The wind was blowing pretty good and it was getting a bit lumpy, but we kept at it. We made a couple passes and hooked and landed a small king, as well as missed a couple bites and finally hooked young Alex the king he'd come for. Finally, and right down to the wire! I had 15 minutes to make it to the fuel dock before it closed, but we skated in just in the nick of time! 

So as I said, good but frustrating. I had confidence we could pull it off and we did...but it was absolutely right down to the wire!!

August 28, 2012

August 26-27 & 28th Updates - A Day in the Life

by John Childs

I never had any idea what I was getting into with these updates. It would'nt be a problem if I had Internet service and could use my laptop, but I'm typing these all with my phone. I had typed out another update early this morning before I left my camp, and managed to loose the while thing. Second time that's happened this week. How frustrating!

Well the last 3 days have been crazily different. On Sunday we had the worst weather you could imagine. It was cool, very windy, and raining to boot. It was frustrating because it drastically reduced the options of what we potentially good spots we could fish. There was a decent bite going on the Oregon side above the bridge, and we manged a decent king on our first pass, but then it turned into a pick bite where we were seeing a fish caught here or there, but not steady bites. We kept making passes, and got bit 3-4 more times, but could'nt get them to stick. We finally couldn't take the wind and rain any longer and called it a day. We ended with 6 bites, 1 chinook and 1 hatchery silver kept.

Yeaterday it was much better. It stayed calm most of the day, and we were able to get some good fish right off the bat. Since we were starting right after the beginning of the outgoing tide, I decided to run straight to Buoy 20. We were going to drop some crab pots as well, so the combination of tides and spots was ideal. After dropping the pots right off Social Security Beach, we motored just shy of Buoy 20 started to let our lines out, and were bit before the 3rd line went in the water. Wow! That's was cool! We landed the fish and it turned out to be our best of the day and was probably pushing 25 pounds.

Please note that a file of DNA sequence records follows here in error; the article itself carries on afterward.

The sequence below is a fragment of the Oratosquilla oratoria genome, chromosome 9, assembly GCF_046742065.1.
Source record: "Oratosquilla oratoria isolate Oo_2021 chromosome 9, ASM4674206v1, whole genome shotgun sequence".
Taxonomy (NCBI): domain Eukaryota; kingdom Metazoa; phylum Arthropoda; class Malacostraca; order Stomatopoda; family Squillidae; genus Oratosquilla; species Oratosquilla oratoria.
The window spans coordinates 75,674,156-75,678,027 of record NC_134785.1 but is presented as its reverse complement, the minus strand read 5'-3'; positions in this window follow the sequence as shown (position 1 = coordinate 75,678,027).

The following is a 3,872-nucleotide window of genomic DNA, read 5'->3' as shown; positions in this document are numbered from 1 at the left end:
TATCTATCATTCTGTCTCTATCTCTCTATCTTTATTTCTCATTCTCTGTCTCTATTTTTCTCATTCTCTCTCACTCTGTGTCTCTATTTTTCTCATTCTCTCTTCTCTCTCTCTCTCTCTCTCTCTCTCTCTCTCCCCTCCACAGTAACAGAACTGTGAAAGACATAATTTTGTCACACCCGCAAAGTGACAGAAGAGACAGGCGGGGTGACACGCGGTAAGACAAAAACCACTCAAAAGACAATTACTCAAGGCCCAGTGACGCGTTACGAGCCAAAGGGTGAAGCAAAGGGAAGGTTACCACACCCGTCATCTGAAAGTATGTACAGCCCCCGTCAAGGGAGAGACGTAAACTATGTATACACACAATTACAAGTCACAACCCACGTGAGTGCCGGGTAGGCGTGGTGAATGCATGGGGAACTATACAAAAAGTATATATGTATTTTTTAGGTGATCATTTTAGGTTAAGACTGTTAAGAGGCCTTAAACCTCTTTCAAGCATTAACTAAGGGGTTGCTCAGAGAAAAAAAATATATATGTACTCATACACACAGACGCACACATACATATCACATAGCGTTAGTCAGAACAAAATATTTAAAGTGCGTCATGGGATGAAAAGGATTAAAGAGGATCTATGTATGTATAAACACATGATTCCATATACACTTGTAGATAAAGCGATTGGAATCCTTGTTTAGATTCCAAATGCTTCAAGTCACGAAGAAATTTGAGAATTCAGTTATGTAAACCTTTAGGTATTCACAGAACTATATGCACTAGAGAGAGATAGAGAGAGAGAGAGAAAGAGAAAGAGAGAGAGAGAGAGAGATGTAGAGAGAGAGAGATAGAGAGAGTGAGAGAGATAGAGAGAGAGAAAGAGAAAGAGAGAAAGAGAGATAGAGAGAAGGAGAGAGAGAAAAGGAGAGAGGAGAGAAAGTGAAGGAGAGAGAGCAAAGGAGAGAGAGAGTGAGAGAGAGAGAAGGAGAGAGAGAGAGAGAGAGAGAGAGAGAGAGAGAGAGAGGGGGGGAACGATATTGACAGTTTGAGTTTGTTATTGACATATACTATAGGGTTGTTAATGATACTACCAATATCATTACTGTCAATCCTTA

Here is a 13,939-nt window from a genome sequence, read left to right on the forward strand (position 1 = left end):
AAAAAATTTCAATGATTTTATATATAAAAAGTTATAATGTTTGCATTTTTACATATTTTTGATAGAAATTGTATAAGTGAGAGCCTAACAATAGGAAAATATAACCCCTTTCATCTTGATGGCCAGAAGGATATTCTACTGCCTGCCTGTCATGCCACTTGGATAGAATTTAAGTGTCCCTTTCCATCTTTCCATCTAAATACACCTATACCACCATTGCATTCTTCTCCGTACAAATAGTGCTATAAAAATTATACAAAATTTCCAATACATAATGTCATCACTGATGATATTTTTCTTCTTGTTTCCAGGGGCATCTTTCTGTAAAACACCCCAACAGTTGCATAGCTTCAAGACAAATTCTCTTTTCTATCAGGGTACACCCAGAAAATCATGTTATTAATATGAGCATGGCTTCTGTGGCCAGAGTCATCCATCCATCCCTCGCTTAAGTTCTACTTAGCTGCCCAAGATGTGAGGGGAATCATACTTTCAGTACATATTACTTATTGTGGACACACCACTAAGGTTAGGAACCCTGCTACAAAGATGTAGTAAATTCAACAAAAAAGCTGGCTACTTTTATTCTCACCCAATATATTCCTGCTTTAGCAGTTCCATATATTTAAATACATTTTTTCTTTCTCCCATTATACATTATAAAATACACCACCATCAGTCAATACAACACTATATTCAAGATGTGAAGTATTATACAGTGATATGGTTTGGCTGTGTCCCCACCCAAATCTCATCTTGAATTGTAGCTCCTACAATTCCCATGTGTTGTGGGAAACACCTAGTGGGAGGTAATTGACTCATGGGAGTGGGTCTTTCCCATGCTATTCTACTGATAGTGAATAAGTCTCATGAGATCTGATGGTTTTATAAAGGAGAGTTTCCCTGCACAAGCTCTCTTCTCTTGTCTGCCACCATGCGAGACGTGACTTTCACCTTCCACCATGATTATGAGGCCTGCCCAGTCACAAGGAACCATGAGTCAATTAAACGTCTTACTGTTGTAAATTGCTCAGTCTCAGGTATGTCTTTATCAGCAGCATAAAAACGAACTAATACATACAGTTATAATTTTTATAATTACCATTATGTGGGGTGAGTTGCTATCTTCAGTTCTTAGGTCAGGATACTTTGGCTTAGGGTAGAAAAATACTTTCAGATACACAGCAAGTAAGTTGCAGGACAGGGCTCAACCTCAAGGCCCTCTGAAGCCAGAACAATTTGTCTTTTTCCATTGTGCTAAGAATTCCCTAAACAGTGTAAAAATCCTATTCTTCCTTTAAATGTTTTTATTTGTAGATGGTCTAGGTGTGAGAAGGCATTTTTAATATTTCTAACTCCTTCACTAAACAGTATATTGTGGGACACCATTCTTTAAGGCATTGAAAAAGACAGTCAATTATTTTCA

We pounded it out for the next hour and a half and manged to land 3 more nice kings, and loose one other. It was good. The best part is we might have been one of 4-6 boats fishing the spot. Sweet!

When we had gone a bit of time without a bite, I figured it was time to move up the river since the fish riding the tide had probably passed us. We ran up to Hammond, and started making a pass there. We hooked a couple more fish, but never managed to land anymore during a picky little bite.

When the tide was coming close to ending I decided we should run to the end of the sands to see if anything might pop. We pulled in and there were almost no boats. I though about sticking it out, but it seems to have been dying lately, so I didn't want to spend a ton of time checking it out. We made a medium length pass and marked very few fish, so I decided it was time to bail up to the Washington Side above the bridge. This area was fishing unbelievably well, but has been a bit temperamental the last few days. I started in at 30 feet and was starting to troll up when I got a call there was a hot bite at Rice Island. We picked up and ran to it. There was deffinitely a bite going on, but we couldn't get bit. Not sure why, because I'm usually right in the mix if there's a bite happening, but you know how it goes. Sometimes it's your turn, and sometimes it's not! The wind started to kick up on our second pass and I knew it could end up being a booger to run through a chop built by wind against tide, so we headed for the Oregon side above the bridge. We got to where the last ship is and dropped in and hooked a fish immediately. It was a small chinook, legal, but small so we let him go. We did'nt go another 50 yards and missed one, and another 50 yards and got a Tulle. Wow, some fish are here! We got set and started in again and landed a nice upriver fish about 15 minutes latter. The wind was still building so I figured this was as good a place and time to end the day.

We ended up with 5 nice chinook, 2 releases, and probably another 6-7 bites. A very nice day!

Today I tried to repeat yeaterday, and almost managed it without the run to Rice Island or the Washington Side above the bridge. We started at 20, but somebody besides me let the cat out of the bag. We had 100 of our best fishing buddies join us for the party. We still manged just fine and input first pass Hooked around 10 fish and boxed 2 of them, and released a couple small silvers and an undersized chinook.